When my youngest son was small, he was a real chatty little guy. In fact, sometimes he could talk too much. I didn’t want to squelch his openness with people or his ability to strike up a conversation, as those are valuable traits (which don’t come naturally to me!) But on the other hand, no one wants to be around someone who talks incessantly. Once he was talking to the wife and mother of a visiting missionary family at church who was trying to soothe a fussy baby and graciously step away from him, and he kept chatting merrily on. When I tried to suggest that perhaps he was talking a little too much, he flashed his bright smile and said, “That’s just the way God made me.”
“Well,” I thought, “What do I say to that?”
After a while the Lord did bring to mind a few principles to share with him, such as the fact that God made us to eat, yet it is wrong to eat too much or the wrong things; God made us to sleep, but warns against loving sleep too much and being lazy, etc. He gives us responsibility to use our natural bent and inclinations in the right way. We talked about the warning signs that you’re talking too much — when other people look bored, sleepy, or glazed, or when they’re trying to step away or start another conversation with someone else, etc.
I’ve heard variations on that response from time to time. I used to really struggle under the leadership of someone who was not good with details: when he overlooked something that caused problems, frustrations, more work, etc., for the people under him, he’d just smile and say, “You’ll have to forgive me, I’m not good with details. I’m just not wired that way.” I’ve heard someone apologize for an angry outburst by saying, “I’m sorry, I just have a bad temper.” I’ve known people who think they have the spirituals gifts of prophesy or exhortation to harshly lambast a person or movement (and take great pleasure in doing so), forgetting that “the servant of the Lord must not strive; but be gentle unto all men, apt to teach, patient, In meekness instructing those that oppose themselves; if God peradventure will give them repentance to the acknowledging of the truth” (II Timothy 2:24-25).
When my middle son was in about the 6th or 7th grade, he was lamenting that he studied for spelling tests and yet still received disappointing grades, and a classmate hardly studied at all and yet made A’s. I explained that everyone has an aptitude for certain areas, and this friend obviously happened to have an aptitude for spelling. He brightened, thinking that since he didn’t have a natural aptitude for spelling, he didn’t really have to worry about it. I had to say, no, that doesn’t mean you don’t have to work on your spelling: in fact, in means you have to work harder!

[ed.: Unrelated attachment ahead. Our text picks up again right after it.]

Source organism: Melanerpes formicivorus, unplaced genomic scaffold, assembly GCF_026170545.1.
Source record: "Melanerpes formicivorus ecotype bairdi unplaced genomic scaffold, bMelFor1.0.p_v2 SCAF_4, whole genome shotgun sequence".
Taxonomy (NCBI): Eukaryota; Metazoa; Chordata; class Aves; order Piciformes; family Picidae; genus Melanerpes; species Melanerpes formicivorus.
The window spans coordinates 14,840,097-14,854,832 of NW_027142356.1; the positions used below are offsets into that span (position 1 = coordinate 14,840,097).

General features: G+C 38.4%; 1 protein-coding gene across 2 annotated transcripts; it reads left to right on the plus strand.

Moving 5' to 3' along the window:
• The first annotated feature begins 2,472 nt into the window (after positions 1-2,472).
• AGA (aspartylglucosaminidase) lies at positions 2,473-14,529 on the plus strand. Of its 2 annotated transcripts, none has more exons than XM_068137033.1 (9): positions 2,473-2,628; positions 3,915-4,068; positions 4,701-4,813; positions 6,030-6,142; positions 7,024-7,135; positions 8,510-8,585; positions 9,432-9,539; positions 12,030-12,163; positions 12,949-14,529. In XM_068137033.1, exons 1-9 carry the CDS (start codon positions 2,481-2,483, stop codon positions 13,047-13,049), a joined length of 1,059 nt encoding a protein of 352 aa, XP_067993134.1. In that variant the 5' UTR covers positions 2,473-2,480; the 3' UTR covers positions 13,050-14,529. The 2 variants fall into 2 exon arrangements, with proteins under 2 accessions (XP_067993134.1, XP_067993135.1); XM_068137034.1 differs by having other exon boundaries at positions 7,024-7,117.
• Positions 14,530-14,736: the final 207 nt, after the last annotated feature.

The person who is not good with details is not excused from having to deal with them; in fact, he may have to work harder to handle them, or hire an assistant to help him. The person with a bad temper is not allowed to give it free reign because he can’t help himself. The shy or introverted person had to extend himself sometimes, even though it’s uncomfortable. Even spiritual gifts such as exhortation or mercy or giving have to be kept in balance. A person whose gift is giving for example, can’t run his family into debt or neglect their needs to give to others. He is responsible to exercise that gift in conjunction with other Scriptural instruction under God’s leadership. Scripture contains several passages of instruction concerning how to exercise spiritual gifts.
Understanding they way we’re “wired” does help us to know what direction to go in life, what ministries or vocations to choose, etc. For instance, I am not good with numbers: I can add the same list of numbers up three times and get three different answers — even with a calculator. So I would not look for a job as an accountant. I get rattled in a busy, noisy environment, so I wouldn’t likely work best there – as a teen I lasted working for a fast-food place for only a week.
However, sometimes God does call people to do what doesn’t come naturally — Moses felt he could not lead or speak, yet God did not accept any of his excuses. Jeremiah said, “Ah, Lord GOD! behold, I cannot speak: for I am a child. But the LORD said unto me, Say not, I am a child: for thou shalt go to all that I shall send thee, and whatsoever I command thee thou shalt speak” (Jeremiah 1:6-7). We think of the apostle Paul as bold and wise, yet he said, “And I was with you in weakness, and in fear, and in much trembling. And my speech and my preaching was not with enticing words of man’s wisdom” — but he goes on to say, “but in demonstration of the Spirit and of power: That your faith should not stand in the wisdom of men, but in the power of God” (I Corinthians 2:3-5). Sometimes God uses people in the ways they seem to be bent, but other times He calls them to do something that doesn’t come naturally to them to show His power and His grace through them.
Whether dealing with a sin issue, a personality bent, or even a spiritual gift, “That’s just the way I am” is not a good excuse. God wants us to seek Him for deliverance from the power of sin, for power and grace to maintain right balances and to be diligent even in areas where we don’t have natural gifts, and for help to grow continually more Christlike every day we live. He does not want us to remain “just the way we are.” “But we all, with open face beholding as in a glass the glory of the Lord, are changed into the same image from glory to glory, even as by the Spirit of the Lord” (II Corinthians 3:18). We’re changed….by beholding Him.
See also: The means of change.
(Revised from the archives)